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featherbed petrol tank rubbers

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featherbed petrol tank rubbers

Posted by paul_standeven at December 06. 2017

I'm after a few tech advice ideas for my 1955 Model 88 Dominator

I have some NOS petrol tank rubbbers.  They are about 3" long, go half way round the top tubes, and are 1/4" thick.  They are very hard....  There's a flat plate above the voltage regulator, mounted on the front of the tool tray.  The back of my petrol tank rests on this, causing vibration.   I'm thinking of alternative tank mounting rubber.  What about pipe insulation foam?  Or perhaps just sticking some softer rubber to the underside of the tank?

My wheels have security bolts, making tyre fitting a real hassle.  My rims are Dunlop steel, with the wheel wells painted to prevent corrosion.  Does anyone have problems if they simply remove the security bolts?

Paulo

Re: featherbed petrol tank rubbers

Posted by Mikael Ridderstad at December 06. 2017

About security bolts. On Vincent it was fitted to twins, not to singles due to the torque difference between 998 and 499cc. Modern tyres has softer rubber than the ones originally fitted, so they usually don't need security bolts. Paint might make the rim prone to slip. If you plan to go off-road with low tyre pressure for better grip, security bolts is a good idea. I have the habit of not tighten the valve nut down to the rim, leaving one or two turns. Then I can see if the tyre has moved on the rim. As long as the valve goes straight it's Ok.

In short I've had no problems without security bolts in the last 50 years.

Mike

P.S. Sorry for my bad english

Re: featherbed petrol tank rubbers

Posted by Gordon Johnston at December 07. 2017

One reason for persisting with security bolts is that they prevent the tyre coming off the rim in event of a sudden blow out. Blowouts can occur with tyre creep quietly ripping the valve off the tube. There have been a couple of cases where a blowout has caused the rear tyre to come off the rim and jam against the swinging arm causing a lock up. It's not a common occurrence but it can happen. One of the reasons tubeless tyres are now common is that they are less prone to sudden deflation and they aren't bothered by tyre creep.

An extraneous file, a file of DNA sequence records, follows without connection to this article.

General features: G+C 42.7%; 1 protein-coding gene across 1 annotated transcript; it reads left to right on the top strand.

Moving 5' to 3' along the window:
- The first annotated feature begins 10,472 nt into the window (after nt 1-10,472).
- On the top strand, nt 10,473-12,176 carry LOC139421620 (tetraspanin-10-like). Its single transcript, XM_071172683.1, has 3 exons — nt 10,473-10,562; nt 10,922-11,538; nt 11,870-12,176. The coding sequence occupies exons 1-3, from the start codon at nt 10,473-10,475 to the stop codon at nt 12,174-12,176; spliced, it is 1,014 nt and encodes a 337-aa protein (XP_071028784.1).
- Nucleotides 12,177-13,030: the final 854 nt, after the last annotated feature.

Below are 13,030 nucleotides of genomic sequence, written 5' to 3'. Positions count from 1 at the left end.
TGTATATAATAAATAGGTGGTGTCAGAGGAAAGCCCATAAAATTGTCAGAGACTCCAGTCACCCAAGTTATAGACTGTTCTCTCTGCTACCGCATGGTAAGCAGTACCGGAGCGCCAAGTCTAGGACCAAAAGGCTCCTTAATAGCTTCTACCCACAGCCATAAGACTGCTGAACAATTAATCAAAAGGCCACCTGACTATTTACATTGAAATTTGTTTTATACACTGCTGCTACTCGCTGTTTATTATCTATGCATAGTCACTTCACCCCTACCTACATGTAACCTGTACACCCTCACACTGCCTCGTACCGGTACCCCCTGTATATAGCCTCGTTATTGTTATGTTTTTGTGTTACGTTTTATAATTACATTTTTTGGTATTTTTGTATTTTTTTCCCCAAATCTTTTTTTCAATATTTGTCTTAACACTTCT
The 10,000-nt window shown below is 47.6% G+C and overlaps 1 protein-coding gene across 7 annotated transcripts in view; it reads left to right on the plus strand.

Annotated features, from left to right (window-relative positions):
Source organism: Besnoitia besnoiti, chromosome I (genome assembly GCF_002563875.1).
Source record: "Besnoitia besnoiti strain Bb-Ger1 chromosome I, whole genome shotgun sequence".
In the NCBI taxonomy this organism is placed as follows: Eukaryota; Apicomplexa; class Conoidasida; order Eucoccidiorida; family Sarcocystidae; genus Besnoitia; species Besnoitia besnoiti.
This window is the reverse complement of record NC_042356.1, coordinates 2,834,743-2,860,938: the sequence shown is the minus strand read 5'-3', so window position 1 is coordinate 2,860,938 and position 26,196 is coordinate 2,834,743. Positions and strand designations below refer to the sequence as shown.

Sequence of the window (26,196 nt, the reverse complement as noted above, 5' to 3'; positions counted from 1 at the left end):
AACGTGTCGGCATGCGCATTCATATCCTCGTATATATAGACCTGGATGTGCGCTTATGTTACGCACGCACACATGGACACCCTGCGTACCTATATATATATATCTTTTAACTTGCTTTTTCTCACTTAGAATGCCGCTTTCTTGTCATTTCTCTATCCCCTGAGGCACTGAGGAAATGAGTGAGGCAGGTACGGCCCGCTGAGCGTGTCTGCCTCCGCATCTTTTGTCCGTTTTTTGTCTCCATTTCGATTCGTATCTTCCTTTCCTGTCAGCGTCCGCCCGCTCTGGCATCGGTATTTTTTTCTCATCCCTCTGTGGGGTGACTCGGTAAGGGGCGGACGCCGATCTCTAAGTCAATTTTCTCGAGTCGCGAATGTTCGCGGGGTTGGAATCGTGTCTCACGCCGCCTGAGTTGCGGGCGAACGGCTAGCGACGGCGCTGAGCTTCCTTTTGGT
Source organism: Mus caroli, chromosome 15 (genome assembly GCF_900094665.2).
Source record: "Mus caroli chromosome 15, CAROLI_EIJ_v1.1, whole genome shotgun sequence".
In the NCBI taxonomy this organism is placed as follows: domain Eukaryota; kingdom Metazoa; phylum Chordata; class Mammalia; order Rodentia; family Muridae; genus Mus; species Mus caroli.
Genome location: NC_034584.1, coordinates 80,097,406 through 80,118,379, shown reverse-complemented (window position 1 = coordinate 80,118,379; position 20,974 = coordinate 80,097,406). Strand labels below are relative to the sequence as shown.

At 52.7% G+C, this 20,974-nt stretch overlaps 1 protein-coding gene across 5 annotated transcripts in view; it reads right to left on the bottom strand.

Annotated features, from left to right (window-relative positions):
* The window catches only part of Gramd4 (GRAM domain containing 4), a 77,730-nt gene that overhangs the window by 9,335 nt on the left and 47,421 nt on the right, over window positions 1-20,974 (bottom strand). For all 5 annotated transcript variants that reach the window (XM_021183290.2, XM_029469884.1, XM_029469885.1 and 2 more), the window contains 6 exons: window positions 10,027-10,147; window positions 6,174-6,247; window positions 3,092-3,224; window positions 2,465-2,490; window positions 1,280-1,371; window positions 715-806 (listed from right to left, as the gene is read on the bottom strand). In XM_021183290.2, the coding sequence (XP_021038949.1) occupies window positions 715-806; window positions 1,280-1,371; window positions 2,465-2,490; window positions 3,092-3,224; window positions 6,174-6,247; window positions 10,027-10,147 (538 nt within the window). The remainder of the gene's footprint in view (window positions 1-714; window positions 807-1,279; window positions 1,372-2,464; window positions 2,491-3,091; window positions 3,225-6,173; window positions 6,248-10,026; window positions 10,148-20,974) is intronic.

Re: featherbed petrol tank rubbers

Posted by robert_tuck at December 07. 2017

Modern low profile tyres just will not fit my 99. I am restricted to the older deep wall Avons.  If security bolts were not beneficial when using these tyres then Norton would not have fitted them.

Re: featherbed petrol tank rubbers

Posted by Mikael Ridderstad at December 07. 2017

Even if the tyre stays on the rim it can be a quite nasty experience. Nowadays security bolts are fitted to speedway bikes, but back then we had the valve going out on the right side of the tyre. A puncture resulted in less traction so the bike broadsided more. When closing the throttle after the finish line the bike wobbled a lot as the centrifugal force on the tyre did not keep it on the rim in low speed. My main reason for not using them is that they are difficult to fit and the risk of them pinching the tube. As the kids has been quite good at changing tyres on their enduro bikes with security bolts, I might reconsider and let them do it.

Luckily most of my bikes has alloy rims that are serrated and works well without them.

Norton instruction book says:  "if fitted" so it is up to you to decide.

Re: featherbed petrol tank rubbers

Posted by John Shorter at December 07. 2017

At least in the early 50´s, security bolts were an option, not a standard fitting.   My ´53 Dominator 88 did not have them, and, it was ridden to it´s limit, with no problems (teenagers are immortal!). 

Re: featherbed petrol tank rubbers